In this sense, the concept of blended learning (or education) goes beyond the mere integration of face-to-face learning with online activities at the micro-level. As Garrison and Vaughan (2008) argue in their seminal book on the topic, ‘Blended learning is not an addition that simply builds another expensive educational layer’ (p.5). On the contrary, it should challenge us to do things differently and serve as a catalyst for helping educators to reimagine the nature of teaching and learning in the digital-era.

Put another way, blended education should be seen as an opportunity to rethink, redesign and where appropriate fundamentally transform the traditional model, structure and delivery methods of higher education. Borrowing the words of Moskal, Dziuban and Hartman (2013), blended learning [education] is a dangerous idea as it questions the status quo and has the potential to seriously challenge many traditional sacred cows of what constitutes good pedagogy.

What does this line of thinking mean for the EMBED project?

In simple terms the concept of blended learning means different things to different people. The key point is that there is an inherent tension between traditional conceptions of blended learning, which attempt to merely “tame” the potential of digital technology based on relatively conventional pedagogies, as opposed to more transformative efforts to fully “exploit” the affordances of new digital technologies as part of a wider strategy to modernise the higher education system.

IMG_5046The challenge for the project team is to recognise, carefully navigate and strike a balance between these competing and co-existing perspectives. A related challenge is that the concept of a maturity model is potentially an oxymoron in an era of such rapid and dynamic change. As the project evolves, therefore, we will need to grapple with and develop creative solutions to how we frame the idea of maturity at the different levels (micro, meso and macro) in ways that recognise the fluid and rapidly evolving nature of the field. In other words, we have set ourselves a challenge of focusing greater attention, rather than narrowly the focus, on blended education in the context of the wider changing higher education landscape.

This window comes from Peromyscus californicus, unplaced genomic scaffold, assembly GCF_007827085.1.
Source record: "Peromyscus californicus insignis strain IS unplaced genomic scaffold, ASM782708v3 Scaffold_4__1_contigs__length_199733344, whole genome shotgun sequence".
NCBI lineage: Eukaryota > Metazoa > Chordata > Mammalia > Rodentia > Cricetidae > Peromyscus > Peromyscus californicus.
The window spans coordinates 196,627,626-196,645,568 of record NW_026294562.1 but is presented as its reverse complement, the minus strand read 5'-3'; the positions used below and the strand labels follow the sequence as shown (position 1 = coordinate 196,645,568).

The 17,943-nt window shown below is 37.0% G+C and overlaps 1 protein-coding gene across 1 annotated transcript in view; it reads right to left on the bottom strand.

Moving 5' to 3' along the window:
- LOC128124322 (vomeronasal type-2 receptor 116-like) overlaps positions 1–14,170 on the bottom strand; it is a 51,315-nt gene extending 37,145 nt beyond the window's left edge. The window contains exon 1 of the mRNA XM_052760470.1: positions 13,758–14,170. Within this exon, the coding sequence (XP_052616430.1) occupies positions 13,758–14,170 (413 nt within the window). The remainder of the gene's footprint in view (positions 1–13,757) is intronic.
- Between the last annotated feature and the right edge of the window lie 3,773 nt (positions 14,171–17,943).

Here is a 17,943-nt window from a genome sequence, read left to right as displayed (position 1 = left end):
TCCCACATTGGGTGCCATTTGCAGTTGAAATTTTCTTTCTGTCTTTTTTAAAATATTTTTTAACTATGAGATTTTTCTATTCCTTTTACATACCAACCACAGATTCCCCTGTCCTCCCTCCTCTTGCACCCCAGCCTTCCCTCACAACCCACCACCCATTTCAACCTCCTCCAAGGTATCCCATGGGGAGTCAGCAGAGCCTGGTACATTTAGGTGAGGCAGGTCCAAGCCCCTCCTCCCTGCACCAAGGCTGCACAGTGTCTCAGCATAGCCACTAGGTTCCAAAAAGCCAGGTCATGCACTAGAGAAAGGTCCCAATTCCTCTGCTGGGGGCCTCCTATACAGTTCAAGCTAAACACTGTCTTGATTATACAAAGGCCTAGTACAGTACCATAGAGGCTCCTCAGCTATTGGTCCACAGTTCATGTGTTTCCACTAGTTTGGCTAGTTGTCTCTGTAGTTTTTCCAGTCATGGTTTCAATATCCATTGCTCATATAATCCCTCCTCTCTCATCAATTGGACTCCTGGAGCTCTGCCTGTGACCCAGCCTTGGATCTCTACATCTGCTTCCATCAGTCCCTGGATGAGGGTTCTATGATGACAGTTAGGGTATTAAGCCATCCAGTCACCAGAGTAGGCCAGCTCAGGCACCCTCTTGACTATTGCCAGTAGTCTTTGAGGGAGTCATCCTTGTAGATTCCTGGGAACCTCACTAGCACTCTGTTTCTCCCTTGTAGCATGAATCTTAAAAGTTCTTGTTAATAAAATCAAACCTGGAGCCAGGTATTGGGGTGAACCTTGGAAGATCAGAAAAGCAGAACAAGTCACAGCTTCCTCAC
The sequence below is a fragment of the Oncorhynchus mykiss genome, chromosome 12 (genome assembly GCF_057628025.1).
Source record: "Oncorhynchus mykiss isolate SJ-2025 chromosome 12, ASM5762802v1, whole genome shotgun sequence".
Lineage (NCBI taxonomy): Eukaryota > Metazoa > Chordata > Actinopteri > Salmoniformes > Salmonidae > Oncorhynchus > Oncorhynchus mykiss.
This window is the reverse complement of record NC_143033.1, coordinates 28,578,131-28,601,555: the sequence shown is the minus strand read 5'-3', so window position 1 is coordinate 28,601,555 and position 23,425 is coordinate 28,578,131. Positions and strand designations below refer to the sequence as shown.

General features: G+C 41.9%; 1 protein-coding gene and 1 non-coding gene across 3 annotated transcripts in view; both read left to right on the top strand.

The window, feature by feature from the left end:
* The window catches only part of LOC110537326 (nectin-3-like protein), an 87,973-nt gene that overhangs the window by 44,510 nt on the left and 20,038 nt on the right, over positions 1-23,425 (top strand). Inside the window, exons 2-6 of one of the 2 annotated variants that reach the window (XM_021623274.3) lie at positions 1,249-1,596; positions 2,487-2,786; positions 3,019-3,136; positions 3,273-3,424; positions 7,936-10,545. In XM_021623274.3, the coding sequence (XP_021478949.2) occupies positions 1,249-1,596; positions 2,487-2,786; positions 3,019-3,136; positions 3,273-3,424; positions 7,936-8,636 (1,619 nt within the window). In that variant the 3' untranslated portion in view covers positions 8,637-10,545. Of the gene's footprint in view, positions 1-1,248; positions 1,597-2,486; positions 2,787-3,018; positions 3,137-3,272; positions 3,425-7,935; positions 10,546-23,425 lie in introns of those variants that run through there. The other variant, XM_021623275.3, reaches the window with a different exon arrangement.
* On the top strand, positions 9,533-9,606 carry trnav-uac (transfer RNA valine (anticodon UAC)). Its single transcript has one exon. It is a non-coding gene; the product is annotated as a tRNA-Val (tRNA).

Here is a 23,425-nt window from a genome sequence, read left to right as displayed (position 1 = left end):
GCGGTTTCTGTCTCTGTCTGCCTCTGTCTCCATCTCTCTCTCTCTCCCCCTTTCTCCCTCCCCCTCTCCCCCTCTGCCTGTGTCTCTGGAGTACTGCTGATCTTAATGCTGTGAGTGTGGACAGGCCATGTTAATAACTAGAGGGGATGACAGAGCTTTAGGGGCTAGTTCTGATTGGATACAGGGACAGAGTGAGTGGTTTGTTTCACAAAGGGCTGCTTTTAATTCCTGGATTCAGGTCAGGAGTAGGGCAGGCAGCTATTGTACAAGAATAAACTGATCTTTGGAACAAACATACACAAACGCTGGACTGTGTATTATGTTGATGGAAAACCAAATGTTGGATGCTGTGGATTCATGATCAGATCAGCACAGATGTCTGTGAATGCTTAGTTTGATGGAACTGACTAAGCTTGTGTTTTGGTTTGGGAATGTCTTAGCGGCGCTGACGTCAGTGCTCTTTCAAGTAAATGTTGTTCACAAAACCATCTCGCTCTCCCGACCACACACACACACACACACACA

Footnote: We hope to launch the EMBED Project website in the next few weeks.


Daniel, J. (2016). Making sense of blended learning: Treasuring an older tradition or finding a better future? Contact North, Canada.

Garrison, D. R., & Kanuka, H. (2004). Blended learning: Uncovering its transformative potential in higher education. The Internet and Higher Education, 7(2), pp. 95105.

Garrison, R., & Vaughan, N. (2008) Blended learning in higher education: Framework, principles, and guidelines. San Francisco: Jossey-Bass.

Graham, C. (2006). Blended learning systems: Definition, current trends, and future directions (pp. 3–21). In C. Bonk & C. Graham (eds.) The handbook of blended learning: Global perspectives, local designs. San Francisco: John Wiley & Sons, Inc.

Moskal, P., Dziuban, C., & Hartman, J. (2013). Blended learning: A dangerous idea? Internet and Higher Education 18: pp. 15–23.

Oliver, M., & Trigwell, K. (2005). Can blended learning be redeemed? E-learning 2(1). pp. 17–26.

Siemens, G., Gasevuc, D., & Dawson, S. (2015). Preparing for the digital university: A review of the history and current state of distance, blended, and online learning. Athabasca University.

Vaughan, N. (2007). Perspectives on blended learning in higher education. International Journal on E-Learning, 6(1), pp. 81-94.